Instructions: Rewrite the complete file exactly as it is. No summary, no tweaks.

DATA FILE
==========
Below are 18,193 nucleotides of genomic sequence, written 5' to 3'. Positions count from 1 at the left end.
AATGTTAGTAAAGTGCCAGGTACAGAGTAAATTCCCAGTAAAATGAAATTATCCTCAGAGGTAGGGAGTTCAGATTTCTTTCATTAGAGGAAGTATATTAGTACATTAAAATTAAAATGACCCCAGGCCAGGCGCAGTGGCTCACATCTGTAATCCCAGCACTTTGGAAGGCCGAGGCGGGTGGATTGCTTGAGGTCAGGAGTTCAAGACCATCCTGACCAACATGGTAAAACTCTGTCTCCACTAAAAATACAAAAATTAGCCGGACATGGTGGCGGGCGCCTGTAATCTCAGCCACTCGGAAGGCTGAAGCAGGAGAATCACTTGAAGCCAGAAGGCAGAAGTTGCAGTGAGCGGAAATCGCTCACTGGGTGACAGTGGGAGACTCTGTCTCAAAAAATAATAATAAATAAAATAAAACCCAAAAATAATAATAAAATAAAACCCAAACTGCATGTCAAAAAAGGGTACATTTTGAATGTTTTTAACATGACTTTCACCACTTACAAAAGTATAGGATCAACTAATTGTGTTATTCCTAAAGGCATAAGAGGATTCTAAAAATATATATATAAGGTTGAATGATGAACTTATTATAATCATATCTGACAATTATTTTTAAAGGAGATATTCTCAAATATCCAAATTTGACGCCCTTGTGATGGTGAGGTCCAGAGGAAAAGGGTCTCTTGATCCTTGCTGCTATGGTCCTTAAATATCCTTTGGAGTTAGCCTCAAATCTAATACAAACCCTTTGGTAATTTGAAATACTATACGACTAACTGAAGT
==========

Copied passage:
Below are 18,193 nucleotides of genomic sequence, written 5' to 3'. Positions count from 1 at the left end.
AATGTTAGTAAAGTGCCAGGTACAGAGTAAATTCCCAGTAAAATGAAATTATCCTCAGAGGTAGGGAGTTCAGATTTCTTTCATTAGAGGAAGTATATTAGTACATTAAAATTAAAATGACCCCAGGCCAGGCGCAGTGGCTCACATCTGTAATCCCAGCACTTTGGAAGGCCGAGGCGGGTGGATTGCTTGAGGTCAGGAGTTCAAGACCATCCTGACCAACATGGTAAAACTCTGTCTCCACTAAAAATACAAAAATTAGCCGGACATGGTGGCGGGCGCCTGTAATCTCAGCCACTCGGAAGGCTGAAGCAGGAGAATCACTTGAAGCCAGAAGGCAGAAGTTGCAGTGAGCGGAAATCGCTCACTGGGTGACAGTGGGAGACTCTGTCTCAAAAAATAATAATAAATAAAATAAAACCCAAAAATAATAATAAAATAAAACCCAAACTGCATGTCAAAAAAGGGTACATTTTGAATGTTTTTAACATGACTTTCACCACTTACAAAAGTATAGGATCAACTAATTGTGTTATTCCTAAAGGCATAAGAGGATTCTAAAAATATATATATAAGGTTGAATGATGAACTTATTATAATCATATCTGACAATTATTTTTAAAGGAGATATTCTCAAATATCCAAATTTGACGCCCTTGTGATGGTGAGGTCCAGAGGAAAAGGGTCTCTTGATCCTTGCTGCTATGGTCCTTAAATATCCTTTGGAGTTAGCCTCAAATCTAATACAAACCCTTTGGTAATTTGAAATACTATACGACTAACTGAAGT